MOUNT PLEASANT — An avid runner who competes in marathons and triathlons, Claire Weslaski’s hard-core training was disrupted about two years ago.
Weslaski, 49, of Caledonia, developed a heel spur, a bony growth on the heel that can cause pain. She tried icing it and stretches, but “nothing was working,” she said. “It’s a total life disruption.”
With a half-marathon scheduled for the end of October that year, Weslaski said she thought she’d have to compete in a 5K instead.
A few people then referred her to the Healing Rooms of Greater Racine and she went in for a session about a week before the race.
“After they prayed over me, they said, ‘stand up. See how you feel,’ ” said Weslaski, president of Image Management in Racine. “It wasn’t like ‘throw the wheelchair away.’ ”
But every day after, her pain lessened, she said. While she did compete in the 5K instead of the half-marathon, “I did it without any pain in my heel at all,” she said.
“I said ‘Jesus will heal you. If he did it 2,000 years ago, he’ll do it now,’ ” Weslaski said.
The Healing Rooms of Greater Racine is a faith-based group of Racine County residents that meets twice monthly to pray over people. They also may lay their hands on those seeking such prayers, said Director Craig Husch, 58, of Racine.
“The one prayer we know won’t be answered is the one we don’t pray,” said Husch, who teaches at Christian Life School in Kenosha.
Members of the Healing Rooms of Greater Racine say their informal Christian organization is devoted to praying for individuals with illnesses, injuries or physical ailments. This Racine County group is a member of the International Association of Healing Rooms, according to the organization, which is headquartered in Spokane.
The group meets from 7 p.m. to 8:30 p.m. on the second and fourth Tuesdays of each month. They meet at the home of group members, 1925 Grand Prix Drive, Mount Pleasant. There is no charge for visitors, Husch said.
Other nearby healing rooms are located in Zion, Ill., Pewaukee and Mukwonago, according to the International Association of Healing Rooms.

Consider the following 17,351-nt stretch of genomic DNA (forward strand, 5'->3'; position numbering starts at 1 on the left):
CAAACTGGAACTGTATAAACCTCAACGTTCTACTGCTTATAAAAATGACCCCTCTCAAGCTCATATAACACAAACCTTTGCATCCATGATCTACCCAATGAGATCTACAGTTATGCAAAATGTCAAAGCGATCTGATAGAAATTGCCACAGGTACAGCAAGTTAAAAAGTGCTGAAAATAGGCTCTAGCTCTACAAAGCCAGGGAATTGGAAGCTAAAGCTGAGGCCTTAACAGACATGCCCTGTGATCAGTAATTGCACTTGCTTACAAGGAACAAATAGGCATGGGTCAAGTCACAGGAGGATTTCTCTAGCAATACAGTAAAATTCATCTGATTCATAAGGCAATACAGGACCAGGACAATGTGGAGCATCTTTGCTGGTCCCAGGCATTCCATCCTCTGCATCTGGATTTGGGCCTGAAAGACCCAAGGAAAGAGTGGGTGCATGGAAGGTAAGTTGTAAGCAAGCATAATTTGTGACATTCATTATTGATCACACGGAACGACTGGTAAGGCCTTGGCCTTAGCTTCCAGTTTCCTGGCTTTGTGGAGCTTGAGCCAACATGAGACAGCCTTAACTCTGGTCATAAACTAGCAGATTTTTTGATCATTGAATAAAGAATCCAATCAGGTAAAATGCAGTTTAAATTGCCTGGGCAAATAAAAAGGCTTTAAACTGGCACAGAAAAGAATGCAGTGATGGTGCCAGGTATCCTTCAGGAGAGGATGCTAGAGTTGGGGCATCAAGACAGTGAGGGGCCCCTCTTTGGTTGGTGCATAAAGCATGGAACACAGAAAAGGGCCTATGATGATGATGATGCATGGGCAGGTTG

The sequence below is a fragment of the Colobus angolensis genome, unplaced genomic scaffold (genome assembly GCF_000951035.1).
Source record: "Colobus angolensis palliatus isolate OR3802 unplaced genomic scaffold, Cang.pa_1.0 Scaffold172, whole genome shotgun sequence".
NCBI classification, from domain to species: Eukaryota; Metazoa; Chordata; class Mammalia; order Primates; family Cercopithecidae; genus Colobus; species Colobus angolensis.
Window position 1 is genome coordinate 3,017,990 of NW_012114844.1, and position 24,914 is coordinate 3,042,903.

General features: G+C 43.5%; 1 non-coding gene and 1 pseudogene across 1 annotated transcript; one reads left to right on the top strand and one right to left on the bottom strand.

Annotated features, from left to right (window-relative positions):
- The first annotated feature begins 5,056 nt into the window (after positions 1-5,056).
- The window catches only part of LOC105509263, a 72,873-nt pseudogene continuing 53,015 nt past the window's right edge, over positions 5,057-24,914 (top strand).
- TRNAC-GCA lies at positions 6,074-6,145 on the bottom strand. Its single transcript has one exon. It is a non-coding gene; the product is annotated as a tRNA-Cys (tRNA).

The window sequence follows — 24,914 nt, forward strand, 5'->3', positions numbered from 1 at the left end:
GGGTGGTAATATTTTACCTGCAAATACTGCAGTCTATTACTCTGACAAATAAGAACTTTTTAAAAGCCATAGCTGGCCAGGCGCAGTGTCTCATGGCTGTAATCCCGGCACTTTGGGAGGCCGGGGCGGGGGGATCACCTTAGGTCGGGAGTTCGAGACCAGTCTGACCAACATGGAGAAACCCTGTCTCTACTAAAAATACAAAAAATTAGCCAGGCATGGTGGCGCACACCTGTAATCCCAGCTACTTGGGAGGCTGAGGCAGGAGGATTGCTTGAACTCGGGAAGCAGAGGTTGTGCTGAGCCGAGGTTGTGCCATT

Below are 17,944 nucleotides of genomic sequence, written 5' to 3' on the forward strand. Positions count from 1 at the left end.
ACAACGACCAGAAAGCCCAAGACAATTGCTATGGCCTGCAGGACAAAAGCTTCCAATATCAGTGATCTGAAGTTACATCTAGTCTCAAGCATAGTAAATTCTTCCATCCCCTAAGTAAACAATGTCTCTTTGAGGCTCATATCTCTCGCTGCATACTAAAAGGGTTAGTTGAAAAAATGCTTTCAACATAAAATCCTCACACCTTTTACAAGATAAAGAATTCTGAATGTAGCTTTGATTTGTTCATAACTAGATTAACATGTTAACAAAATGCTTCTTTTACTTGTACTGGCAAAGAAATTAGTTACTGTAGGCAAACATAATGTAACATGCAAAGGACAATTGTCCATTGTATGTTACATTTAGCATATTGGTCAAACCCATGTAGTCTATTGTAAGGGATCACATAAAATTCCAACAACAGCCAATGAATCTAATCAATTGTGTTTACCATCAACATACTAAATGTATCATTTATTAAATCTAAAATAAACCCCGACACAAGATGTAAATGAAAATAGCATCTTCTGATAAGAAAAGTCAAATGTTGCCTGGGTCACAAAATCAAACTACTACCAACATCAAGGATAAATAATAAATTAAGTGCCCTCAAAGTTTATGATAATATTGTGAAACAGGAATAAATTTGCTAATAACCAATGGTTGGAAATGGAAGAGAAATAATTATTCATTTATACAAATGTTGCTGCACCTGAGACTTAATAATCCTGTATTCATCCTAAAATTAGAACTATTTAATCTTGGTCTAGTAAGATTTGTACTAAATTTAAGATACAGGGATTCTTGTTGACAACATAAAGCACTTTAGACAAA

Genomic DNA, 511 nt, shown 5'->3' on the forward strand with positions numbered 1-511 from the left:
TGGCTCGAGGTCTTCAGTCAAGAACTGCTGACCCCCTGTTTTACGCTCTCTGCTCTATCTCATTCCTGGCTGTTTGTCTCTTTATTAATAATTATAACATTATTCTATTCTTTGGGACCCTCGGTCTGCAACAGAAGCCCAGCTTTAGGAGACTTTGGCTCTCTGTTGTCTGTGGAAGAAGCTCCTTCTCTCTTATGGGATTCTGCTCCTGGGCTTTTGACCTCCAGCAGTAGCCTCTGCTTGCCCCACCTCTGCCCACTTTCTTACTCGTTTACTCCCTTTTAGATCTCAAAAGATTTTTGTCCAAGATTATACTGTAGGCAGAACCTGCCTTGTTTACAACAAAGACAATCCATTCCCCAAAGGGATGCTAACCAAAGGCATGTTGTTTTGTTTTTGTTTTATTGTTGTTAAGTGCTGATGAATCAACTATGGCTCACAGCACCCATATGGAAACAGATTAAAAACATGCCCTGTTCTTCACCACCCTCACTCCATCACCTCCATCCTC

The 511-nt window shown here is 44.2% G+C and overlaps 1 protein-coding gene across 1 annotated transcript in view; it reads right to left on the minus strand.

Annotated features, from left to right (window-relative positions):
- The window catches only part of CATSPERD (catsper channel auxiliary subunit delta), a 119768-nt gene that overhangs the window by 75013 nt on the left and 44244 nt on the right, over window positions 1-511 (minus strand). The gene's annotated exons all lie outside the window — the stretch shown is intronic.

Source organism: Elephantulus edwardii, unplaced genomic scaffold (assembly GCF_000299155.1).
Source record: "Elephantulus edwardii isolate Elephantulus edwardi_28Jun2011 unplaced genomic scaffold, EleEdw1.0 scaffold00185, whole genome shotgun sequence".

Husch said his group — which currently has 14 members and has been operating for about three years — is not affiliated with any particular local church. He said group members, himself included, belong to a variety of churches.
Typically, there are at most three people praying for the person in a bedroom-style room. They don’t use “exuberant” televangelist styles and “nobody’s gonna holler at you,” Husch explained.
Husch said the group does not advocate that people stop seeing doctors or taking their medication.
“We don’t practice magic here. We just do what we can,” he said.
Laying on of hands
If the person has enough faith in Jesus to show up for prayers at the healing room, “then He can put your soul in a position for something to happen,” Husch said.
When he practices the “laying on of hands,” Husch said typically he uses only two fingers.
“Some people will say, ‘Wow, I’m getting a ton of heat right there’ — from just those couple of fingers,” Husch said.
Group members will remain hands-off for those who do not wish to be touched, he added.
The person may not walk out of the healing room fully healed, he said, and he and group members acknowledge that improvement may take some time.
“We’re going to recognize He does stuff in His timing,” Husch said, but was careful to note “it’s somewhat common for the person to say ‘I feel better’ right away.”
Weslaski said she returned to the healing room on May 26, after she suffered a muscle injury during a race with an obstacle course in April.
“I had to take the entire month of May off from running,” she said.
After visiting the group, she competed in a triathlon earlier this month and came in second in her age division, Weslaski said.
“I’m a firm believer,” she said. “The people there are wonderful. I say ‘thank you so much,’ and the people (in the healing room) said ‘don’t thank us, it was all Jesus.’ … I feel really at peace and I know Jesus is there (in the healing room).”
When someone is healed, group members see “we’re moving in the right direction,” Husch said. “We’re showing God’s not just a theory.”
“Jesus will heal you. If he did it 2,000 years ago, he’ll do it now.” — Claire Weslaski, 49, of Caledonia
“Jesus will heal you. If he did it 2,000 years ago, he’ll do it now.”
— Claire Weslaski, 49, of Caledonia